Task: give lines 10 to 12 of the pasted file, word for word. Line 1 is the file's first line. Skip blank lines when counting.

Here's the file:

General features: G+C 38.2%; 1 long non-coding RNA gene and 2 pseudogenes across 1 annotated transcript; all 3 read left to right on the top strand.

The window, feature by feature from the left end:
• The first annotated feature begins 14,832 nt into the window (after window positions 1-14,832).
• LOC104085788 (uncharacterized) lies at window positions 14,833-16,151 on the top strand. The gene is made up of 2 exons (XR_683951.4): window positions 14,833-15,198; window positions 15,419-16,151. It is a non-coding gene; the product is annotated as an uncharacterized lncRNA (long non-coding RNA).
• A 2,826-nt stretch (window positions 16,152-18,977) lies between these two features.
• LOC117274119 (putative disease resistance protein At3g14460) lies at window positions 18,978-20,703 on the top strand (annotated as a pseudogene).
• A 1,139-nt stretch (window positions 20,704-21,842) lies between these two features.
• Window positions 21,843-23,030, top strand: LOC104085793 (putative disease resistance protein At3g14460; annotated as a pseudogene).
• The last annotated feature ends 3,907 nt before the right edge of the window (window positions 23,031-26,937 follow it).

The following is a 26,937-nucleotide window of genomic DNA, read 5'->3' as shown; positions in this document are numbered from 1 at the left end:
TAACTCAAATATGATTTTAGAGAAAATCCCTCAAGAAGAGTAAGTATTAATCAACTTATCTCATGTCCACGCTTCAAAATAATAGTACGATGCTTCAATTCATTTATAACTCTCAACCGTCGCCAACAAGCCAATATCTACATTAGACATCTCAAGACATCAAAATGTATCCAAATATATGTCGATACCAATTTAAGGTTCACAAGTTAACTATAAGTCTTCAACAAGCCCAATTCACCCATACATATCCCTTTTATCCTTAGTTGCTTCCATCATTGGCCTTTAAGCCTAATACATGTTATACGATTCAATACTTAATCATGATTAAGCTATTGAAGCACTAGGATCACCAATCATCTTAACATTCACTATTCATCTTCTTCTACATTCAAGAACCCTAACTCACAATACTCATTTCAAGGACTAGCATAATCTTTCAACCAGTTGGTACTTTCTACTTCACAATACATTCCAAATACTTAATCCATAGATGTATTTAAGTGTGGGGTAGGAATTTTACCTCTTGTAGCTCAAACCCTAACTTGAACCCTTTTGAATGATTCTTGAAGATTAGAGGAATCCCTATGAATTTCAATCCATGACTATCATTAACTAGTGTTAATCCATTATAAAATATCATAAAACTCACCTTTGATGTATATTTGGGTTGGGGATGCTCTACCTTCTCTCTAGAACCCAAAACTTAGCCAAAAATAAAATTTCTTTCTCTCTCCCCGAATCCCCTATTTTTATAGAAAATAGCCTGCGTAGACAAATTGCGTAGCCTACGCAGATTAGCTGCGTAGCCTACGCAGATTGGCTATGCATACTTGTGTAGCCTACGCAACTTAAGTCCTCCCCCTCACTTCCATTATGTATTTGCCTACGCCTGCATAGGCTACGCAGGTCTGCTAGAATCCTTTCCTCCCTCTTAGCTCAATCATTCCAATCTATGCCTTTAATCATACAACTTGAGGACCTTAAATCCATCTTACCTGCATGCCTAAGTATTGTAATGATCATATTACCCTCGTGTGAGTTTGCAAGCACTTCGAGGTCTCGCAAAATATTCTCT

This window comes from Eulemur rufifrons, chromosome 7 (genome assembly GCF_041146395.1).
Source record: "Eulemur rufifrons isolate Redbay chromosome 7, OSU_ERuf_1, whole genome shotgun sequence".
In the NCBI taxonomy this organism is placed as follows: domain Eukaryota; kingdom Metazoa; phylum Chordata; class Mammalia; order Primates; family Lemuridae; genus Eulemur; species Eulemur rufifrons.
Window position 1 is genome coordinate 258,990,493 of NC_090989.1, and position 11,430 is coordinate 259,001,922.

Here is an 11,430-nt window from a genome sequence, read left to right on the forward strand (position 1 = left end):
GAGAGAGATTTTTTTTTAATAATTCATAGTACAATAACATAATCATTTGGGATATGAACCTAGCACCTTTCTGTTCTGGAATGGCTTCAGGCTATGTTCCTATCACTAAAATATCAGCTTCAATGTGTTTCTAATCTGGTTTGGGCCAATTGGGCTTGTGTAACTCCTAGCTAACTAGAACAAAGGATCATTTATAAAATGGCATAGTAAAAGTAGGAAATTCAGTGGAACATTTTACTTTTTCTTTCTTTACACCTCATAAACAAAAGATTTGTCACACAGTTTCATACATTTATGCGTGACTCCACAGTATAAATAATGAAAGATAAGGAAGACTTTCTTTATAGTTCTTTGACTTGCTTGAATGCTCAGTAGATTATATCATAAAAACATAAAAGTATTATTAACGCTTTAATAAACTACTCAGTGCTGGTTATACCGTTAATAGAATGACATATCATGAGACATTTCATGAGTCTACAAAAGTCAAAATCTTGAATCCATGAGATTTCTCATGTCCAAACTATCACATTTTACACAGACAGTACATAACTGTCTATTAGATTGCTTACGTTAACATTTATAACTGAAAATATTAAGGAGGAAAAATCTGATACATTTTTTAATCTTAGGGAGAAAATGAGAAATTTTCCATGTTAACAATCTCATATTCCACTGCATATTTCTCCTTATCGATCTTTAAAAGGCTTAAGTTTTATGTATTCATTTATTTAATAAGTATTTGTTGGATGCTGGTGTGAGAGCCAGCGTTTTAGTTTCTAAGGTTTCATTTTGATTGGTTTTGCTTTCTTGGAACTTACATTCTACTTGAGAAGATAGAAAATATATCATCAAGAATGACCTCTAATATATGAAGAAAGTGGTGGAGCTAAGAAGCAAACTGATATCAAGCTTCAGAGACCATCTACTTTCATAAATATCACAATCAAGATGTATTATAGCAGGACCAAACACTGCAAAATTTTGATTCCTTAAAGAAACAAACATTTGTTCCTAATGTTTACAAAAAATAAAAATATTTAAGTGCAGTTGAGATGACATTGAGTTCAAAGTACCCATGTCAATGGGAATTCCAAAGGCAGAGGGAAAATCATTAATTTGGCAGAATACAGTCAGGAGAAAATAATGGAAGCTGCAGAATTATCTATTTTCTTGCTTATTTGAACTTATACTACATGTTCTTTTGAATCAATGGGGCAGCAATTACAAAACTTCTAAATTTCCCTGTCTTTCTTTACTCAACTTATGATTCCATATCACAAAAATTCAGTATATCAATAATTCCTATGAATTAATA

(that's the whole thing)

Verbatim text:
The following is a 26,937-nucleotide window of genomic DNA, read 5'->3' as shown; positions in this document are numbered from 1 at the left end:
TAACTCAAATATGATTTTAGAGAAAATCCCTCAAGAAGAGTAAGTATTAATCAACTTATCTCATGTCCACGCTTCAAAATAATAGTACGATGCTTCAATTCATTTATAACTCTCAACCGTCGCCAACAAGCCAATATCTACATTAGACATCTCAAGACATCAAAATGTATCCAAATATATGTCGATACCAATTTAAGGTTCACAAGTTAACTATAAGTCTTCAACAAGCCCAATTCACCCATACATATCCCTTTTATCCTTAGTTGCTTCCATCATTGGCCTTTAAGCCTAATACATGTTATACGATTCAATACTTAATCATGATTAAGCTATTGAAGCACTAGGATCACCAATCATCTTAACATTCACTATTCATCTTCTTCTACATTCAAGAACCCTAACTCACAATACTCATTTCAAGGACTAGCATAATCTTTCAACCAGTTGGTACTTTCTACTTCACAATACATTCCAAATACTTAATCCATAGATGTATTTAAGTGTGGGGTAGGAATTTTACCTCTTGTAGCTCAAACCCTAACTTGAACCCTTTTGAATGATTCTTGAAGATTAGAGGAATCCCTATGAATTTCAATCCATGACTATCATTAACTAGTGTTAATCCATTATAAAATATCATAAAACTCACCTTTGATGTATATTTGGGTTGGGGATGCTCTACCTTCTCTCTAGAACCCAAAACTTAGCCAAAAATAAAATTTCTTTCTCTCTCCCCGAATCCCCTATTTTTATAGAAAATAGCCTGCGTAGACAAATTGCGTAGCCTACGCAGATTAGCTGCGTAGCCTACGCAGATTGGCTATGCATACTTGTGTAGCCTACGCAACTTAAGTCCTCCCCCTCACTTCCATTATGTATTTGCCTACGCCTGCATAGGCTACGCAGGTCTGCTAGAATCCTTTCCTCCCTCTTAGCTCAATCATTCCAATCTATGCCTTTAATCATACAACTTGAGGACCTTAAATCCATCTTACCTGCATGCCTAAGTATTGTAATGATCATATTACCCTCGTGTGAGTTTGCAAGCACTTCGAGGTCTCGCAAAATATTCTCT

This window comes from Eulemur rufifrons, chromosome 7 (genome assembly GCF_041146395.1).